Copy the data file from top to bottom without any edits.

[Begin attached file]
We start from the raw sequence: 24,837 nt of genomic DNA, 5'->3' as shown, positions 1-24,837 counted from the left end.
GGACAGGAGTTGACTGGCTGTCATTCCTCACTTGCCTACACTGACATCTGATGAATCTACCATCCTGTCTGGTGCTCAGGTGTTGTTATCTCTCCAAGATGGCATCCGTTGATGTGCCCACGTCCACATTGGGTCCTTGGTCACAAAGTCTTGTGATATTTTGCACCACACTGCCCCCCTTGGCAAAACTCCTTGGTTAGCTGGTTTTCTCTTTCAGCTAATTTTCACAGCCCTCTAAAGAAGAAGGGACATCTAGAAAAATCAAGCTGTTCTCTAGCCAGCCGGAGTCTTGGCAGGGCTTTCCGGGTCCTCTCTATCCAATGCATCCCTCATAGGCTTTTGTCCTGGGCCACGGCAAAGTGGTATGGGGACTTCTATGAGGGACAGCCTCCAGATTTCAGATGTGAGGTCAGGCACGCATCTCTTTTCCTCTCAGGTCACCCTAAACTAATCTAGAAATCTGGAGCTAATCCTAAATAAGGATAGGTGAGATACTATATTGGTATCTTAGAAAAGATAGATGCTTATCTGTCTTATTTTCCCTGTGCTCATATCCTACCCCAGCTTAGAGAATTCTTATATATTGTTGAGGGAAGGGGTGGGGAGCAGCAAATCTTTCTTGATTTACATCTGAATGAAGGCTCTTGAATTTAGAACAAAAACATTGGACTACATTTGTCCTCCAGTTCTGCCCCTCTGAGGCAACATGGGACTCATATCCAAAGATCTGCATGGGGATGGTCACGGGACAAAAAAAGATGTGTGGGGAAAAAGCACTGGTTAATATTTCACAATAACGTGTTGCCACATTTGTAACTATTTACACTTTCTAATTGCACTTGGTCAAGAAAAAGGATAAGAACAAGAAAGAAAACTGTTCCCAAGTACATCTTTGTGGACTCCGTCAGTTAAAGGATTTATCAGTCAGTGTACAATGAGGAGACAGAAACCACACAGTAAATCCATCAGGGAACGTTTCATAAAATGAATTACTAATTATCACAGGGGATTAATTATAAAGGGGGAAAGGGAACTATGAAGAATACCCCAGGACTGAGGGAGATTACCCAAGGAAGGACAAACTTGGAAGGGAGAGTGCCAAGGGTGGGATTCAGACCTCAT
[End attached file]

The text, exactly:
We start from the raw sequence: 24,837 nt of genomic DNA, 5'->3' as shown, positions 1-24,837 counted from the left end.
GGACAGGAGTTGACTGGCTGTCATTCCTCACTTGCCTACACTGACATCTGATGAATCTACCATCCTGTCTGGTGCTCAGGTGTTGTTATCTCTCCAAGATGGCATCCGTTGATGTGCCCACGTCCACATTGGGTCCTTGGTCACAAAGTCTTGTGATATTTTGCACCACACTGCCCCCCTTGGCAAAACTCCTTGGTTAGCTGGTTTTCTCTTTCAGCTAATTTTCACAGCCCTCTAAAGAAGAAGGGACATCTAGAAAAATCAAGCTGTTCTCTAGCCAGCCGGAGTCTTGGCAGGGCTTTCCGGGTCCTCTCTATCCAATGCATCCCTCATAGGCTTTTGTCCTGGGCCACGGCAAAGTGGTATGGGGACTTCTATGAGGGACAGCCTCCAGATTTCAGATGTGAGGTCAGGCACGCATCTCTTTTCCTCTCAGGTCACCCTAAACTAATCTAGAAATCTGGAGCTAATCCTAAATAAGGATAGGTGAGATACTATATTGGTATCTTAGAAAAGATAGATGCTTATCTGTCTTATTTTCCCTGTGCTCATATCCTACCCCAGCTTAGAGAATTCTTATATATTGTTGAGGGAAGGGGTGGGGAGCAGCAAATCTTTCTTGATTTACATCTGAATGAAGGCTCTTGAATTTAGAACAAAAACATTGGACTACATTTGTCCTCCAGTTCTGCCCCTCTGAGGCAACATGGGACTCATATCCAAAGATCTGCATGGGGATGGTCACGGGACAAAAAAAGATGTGTGGGGAAAAAGCACTGGTTAATATTTCACAATAACGTGTTGCCACATTTGTAACTATTTACACTTTCTAATTGCACTTGGTCAAGAAAAAGGATAAGAACAAGAAAGAAAACTGTTCCCAAGTACATCTTTGTGGACTCCGTCAGTTAAAGGATTTATCAGTCAGTGTACAATGAGGAGACAGAAACCACACAGTAAATCCATCAGGGAACGTTTCATAAAATGAATTACTAATTATCACAGGGGATTAATTATAAAGGGGGAAAGGGAACTATGAAGAATACCCCAGGACTGAGGGAGATTACCCAAGGAAGGACAAACTTGGAAGGGAGAGTGCCAAGGGTGGGATTCAGACCTCAT